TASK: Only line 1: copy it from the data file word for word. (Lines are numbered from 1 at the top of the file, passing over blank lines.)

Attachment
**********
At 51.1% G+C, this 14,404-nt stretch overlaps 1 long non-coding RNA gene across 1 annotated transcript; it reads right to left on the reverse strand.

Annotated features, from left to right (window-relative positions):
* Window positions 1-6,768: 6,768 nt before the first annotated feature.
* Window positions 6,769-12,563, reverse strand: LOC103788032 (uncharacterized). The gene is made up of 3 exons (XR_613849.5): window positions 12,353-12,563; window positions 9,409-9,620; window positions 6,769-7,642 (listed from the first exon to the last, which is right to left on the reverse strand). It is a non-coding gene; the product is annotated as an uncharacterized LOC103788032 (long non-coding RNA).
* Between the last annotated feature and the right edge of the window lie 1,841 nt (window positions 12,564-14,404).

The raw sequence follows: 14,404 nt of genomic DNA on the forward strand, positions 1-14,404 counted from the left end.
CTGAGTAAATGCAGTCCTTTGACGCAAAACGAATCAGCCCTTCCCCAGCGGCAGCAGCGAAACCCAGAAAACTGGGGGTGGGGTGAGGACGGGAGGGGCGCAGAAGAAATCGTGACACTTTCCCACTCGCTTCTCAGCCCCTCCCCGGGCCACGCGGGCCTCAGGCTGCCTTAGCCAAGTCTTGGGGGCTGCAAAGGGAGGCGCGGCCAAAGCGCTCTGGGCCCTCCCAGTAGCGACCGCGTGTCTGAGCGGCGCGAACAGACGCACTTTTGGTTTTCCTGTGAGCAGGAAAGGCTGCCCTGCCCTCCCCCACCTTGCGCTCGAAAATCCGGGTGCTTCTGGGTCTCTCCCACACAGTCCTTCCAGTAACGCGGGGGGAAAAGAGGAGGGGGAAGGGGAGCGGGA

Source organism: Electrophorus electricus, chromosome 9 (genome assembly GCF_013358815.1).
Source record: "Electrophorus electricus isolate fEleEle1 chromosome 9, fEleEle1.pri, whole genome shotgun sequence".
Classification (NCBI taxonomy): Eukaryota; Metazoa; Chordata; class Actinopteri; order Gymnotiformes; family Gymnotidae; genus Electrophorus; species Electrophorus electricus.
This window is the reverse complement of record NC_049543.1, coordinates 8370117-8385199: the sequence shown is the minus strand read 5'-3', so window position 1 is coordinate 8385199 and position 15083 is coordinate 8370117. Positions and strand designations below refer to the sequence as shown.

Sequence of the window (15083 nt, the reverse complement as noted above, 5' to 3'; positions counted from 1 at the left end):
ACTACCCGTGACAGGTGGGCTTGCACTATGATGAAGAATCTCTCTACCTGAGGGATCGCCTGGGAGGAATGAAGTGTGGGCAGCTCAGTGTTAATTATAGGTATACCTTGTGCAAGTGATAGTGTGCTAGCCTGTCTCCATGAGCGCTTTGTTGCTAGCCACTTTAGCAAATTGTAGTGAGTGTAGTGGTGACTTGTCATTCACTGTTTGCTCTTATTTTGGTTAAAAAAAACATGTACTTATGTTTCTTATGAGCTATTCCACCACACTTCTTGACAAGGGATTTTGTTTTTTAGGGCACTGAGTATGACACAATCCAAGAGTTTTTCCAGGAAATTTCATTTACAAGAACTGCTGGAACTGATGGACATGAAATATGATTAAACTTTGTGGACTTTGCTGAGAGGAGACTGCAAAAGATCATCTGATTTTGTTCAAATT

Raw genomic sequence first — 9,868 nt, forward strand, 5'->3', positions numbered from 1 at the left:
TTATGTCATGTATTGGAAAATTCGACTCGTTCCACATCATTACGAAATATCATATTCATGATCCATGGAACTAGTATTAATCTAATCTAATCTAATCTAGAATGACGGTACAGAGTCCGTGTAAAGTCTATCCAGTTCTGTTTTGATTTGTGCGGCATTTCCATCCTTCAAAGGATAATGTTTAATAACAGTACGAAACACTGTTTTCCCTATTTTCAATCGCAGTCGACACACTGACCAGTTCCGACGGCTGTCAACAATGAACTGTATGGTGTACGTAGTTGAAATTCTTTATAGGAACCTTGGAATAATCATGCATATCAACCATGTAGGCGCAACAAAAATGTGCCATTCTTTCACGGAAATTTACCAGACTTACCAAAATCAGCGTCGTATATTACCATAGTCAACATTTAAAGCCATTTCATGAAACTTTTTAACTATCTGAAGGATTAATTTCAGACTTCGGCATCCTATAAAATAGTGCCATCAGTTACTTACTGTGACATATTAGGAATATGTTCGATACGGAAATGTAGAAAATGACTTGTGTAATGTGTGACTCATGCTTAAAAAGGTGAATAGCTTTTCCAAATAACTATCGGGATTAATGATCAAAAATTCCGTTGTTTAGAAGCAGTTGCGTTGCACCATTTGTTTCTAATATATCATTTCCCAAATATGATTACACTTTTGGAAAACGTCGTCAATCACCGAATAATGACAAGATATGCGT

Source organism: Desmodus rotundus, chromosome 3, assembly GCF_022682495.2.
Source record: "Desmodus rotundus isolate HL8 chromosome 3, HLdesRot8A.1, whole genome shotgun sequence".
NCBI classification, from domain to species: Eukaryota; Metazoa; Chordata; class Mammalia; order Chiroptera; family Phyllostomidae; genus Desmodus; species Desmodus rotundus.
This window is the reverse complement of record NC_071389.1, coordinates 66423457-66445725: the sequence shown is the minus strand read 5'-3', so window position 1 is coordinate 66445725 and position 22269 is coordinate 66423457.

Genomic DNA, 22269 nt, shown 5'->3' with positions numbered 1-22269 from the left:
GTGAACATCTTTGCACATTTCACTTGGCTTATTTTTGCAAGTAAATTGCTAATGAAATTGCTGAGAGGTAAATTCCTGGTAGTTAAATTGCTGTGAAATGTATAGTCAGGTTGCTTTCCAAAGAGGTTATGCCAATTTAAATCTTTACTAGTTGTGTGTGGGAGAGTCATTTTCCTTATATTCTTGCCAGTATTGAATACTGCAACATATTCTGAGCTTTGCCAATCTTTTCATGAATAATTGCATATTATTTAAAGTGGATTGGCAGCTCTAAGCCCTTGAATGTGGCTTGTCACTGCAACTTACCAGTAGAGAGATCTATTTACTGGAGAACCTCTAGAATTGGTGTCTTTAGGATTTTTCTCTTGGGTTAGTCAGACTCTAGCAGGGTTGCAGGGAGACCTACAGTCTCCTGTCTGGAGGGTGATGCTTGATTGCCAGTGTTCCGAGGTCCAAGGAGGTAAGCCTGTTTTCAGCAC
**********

At 51.1% G+C, this 14,404-nt stretch overlaps 1 long non-coding RNA gene across 1 annotated transcript; it reads right to left on the reverse strand.